I’m Learning How To Drive And Pacific Drive Is Helping

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Pacific Drive is a game about one’s relationship with their car. As you navigate a reality-bending doomsday loop, your vehicle is the only thing keeping you from impending death – if you’re good enough at driving it. I’ve had fun in this world speeding through the forest and grabbing glowing yellow orbs, but the car is one of the most interesting parts to me for one reason: I don’t have a driver’s license yet.

After years of procrastination and two expired temporary permits, I’ve finally started learning to drive in earnest. I spent years of adulthood in the dark, and it’s been fascinating to open my eyes to something that is an everyday experience for millions of people. And as much as it’s opened my eyes to a new side of the real world, it’s making me see video game driving in a different light, and Pacific Drive is the first instance of that.

For starters, you drive in first person, which is something I’ve never tried in a game before. I typically swap to a third-person perspective as quickly as possible because it gives me a better sense of what’s going on around me. The thing is, when I do that, I’m basically playing as the car, not the person driving the car. Mirrors are irrelevant when you have a camera floating around to get perspective, and all you need to do to start the engine is press the gas button.

In Pacific Drive, you play from the driver’s seat, and you have to familiarize yourself with the space. Starting the car is more than the tap of a button – you have to aim at the ignition and insert the key to start the engine, then aim at the gear shift to put the car from park into drive. You’re free to exit the car at will as well, but if you leave the car on, you’ll waste gas, and if you don’t put it in park, it will roll down a hill. While driving, you have to physically turn your character’s head to look in the mirrors to see what’s behind you – I just wish it had the backup camera in my partner’s Honda Accord. 

I also have a more basic appreciation for the anatomy of a car. Granted, Pacific Drive does simplify things (I don’t need a license to know a hatchback trunk door and a driver’s side door don’t have the same crafting recipe in real life [or a crafting recipe at all, for that matter]), but by forcing me to repair and upgrade the car by looking at its individual parts, I have a deeper understanding than I otherwise would.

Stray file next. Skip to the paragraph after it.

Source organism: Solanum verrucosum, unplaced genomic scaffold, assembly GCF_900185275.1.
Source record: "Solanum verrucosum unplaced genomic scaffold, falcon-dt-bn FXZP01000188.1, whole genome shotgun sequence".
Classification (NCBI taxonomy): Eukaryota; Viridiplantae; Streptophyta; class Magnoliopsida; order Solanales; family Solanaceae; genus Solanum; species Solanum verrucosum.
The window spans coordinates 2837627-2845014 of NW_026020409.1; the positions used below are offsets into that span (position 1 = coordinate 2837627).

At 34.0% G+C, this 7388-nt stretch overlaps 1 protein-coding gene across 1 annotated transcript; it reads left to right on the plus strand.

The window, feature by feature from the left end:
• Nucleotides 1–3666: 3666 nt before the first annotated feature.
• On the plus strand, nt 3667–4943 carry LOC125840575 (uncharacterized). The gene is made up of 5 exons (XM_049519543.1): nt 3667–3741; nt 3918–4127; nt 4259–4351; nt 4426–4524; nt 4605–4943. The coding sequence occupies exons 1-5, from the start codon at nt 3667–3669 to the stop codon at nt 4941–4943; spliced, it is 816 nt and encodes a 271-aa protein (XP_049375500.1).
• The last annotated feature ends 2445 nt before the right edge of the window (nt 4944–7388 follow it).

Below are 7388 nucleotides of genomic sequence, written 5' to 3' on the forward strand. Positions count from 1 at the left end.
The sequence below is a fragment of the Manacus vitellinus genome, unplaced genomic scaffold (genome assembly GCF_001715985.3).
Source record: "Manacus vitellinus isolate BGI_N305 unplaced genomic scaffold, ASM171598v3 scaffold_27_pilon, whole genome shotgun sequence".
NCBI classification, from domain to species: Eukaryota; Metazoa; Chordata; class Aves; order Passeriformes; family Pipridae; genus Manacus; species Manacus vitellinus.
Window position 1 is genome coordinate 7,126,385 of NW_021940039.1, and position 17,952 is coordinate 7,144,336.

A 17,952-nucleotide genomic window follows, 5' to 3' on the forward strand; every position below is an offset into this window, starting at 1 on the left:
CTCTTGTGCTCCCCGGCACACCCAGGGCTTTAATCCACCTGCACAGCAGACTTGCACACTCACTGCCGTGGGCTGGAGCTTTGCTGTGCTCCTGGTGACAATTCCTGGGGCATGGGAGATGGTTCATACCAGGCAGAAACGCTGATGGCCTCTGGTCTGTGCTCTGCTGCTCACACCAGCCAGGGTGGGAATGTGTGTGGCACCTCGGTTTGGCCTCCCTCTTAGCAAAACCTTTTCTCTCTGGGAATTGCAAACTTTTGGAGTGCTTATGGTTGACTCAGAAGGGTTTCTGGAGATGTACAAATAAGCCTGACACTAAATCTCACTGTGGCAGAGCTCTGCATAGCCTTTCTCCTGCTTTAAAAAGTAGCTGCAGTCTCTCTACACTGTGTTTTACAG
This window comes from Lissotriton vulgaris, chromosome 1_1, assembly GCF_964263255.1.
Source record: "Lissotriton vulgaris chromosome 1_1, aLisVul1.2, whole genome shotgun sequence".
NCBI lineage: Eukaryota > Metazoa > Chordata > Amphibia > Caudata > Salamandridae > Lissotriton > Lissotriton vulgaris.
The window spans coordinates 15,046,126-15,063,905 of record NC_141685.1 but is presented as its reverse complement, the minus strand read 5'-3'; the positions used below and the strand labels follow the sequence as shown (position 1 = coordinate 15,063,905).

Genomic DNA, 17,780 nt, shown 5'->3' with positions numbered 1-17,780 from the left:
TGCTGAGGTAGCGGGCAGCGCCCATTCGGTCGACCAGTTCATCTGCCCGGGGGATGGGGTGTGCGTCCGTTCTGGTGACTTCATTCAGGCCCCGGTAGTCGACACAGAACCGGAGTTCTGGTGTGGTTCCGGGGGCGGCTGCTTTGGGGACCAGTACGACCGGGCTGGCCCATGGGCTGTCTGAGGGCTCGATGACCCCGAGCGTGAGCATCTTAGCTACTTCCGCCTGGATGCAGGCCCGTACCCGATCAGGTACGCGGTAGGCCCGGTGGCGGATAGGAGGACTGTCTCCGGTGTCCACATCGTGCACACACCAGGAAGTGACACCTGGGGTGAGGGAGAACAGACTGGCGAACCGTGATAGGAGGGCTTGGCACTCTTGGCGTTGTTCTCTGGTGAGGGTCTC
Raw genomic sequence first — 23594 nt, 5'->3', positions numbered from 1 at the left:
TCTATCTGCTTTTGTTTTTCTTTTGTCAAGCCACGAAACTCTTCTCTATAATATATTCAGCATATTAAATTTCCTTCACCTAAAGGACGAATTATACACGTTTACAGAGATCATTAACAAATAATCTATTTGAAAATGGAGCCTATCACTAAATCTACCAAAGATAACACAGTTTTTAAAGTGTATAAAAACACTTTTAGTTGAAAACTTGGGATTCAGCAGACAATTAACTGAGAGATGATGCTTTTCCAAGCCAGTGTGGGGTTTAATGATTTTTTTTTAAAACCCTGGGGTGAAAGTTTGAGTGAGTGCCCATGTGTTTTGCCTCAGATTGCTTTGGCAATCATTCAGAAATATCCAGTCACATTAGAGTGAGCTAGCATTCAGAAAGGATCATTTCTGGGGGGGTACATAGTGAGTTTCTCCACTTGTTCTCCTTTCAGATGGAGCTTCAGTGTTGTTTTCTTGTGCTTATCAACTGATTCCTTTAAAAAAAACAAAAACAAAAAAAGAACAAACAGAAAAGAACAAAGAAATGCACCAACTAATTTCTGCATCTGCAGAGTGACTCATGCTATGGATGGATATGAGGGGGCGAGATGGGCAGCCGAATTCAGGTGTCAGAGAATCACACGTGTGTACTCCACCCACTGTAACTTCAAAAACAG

For example, an early goal has the player craft a handbrake. In order to actually put it in the car, you need to open the hood, at which point you can see a translucent image of where the handbrake will actually go once it’s in the car. Seeing it highlighted at the base of the vehicle with lines connecting to each wheel was a surprise to me, partially because I had never considered how a handbrake actually works and partially because I was impressed the developers took the steps to actually illustrate the entire mechanism. It would have been much easier to just have the handbrake exist as an upgrade on a menu, but seeing where it’s supposed to go and putting it there myself gave me ownership over the whole thing.

I’m not suggesting Pacific Drive is some kind of groundbreaking car simulator, but it is more of a car simulator than I thought it would be, and now that I’m learning to drive, I have a very real appreciation for the way the developers spent time to add some realism to the car and its upgrades. Going the (pun intended) extra mile in areas like this really makes Pacific Drive stand out, and it’s made me far more invested in the game – and my car – than I would have been otherwise. 

My partner walked past me as I played the other day, crafting upgrades in the garage. I pointed to the rusted sedan on the screen and proudly said, “You see this? This is my car. I installed the handbrake myself.”



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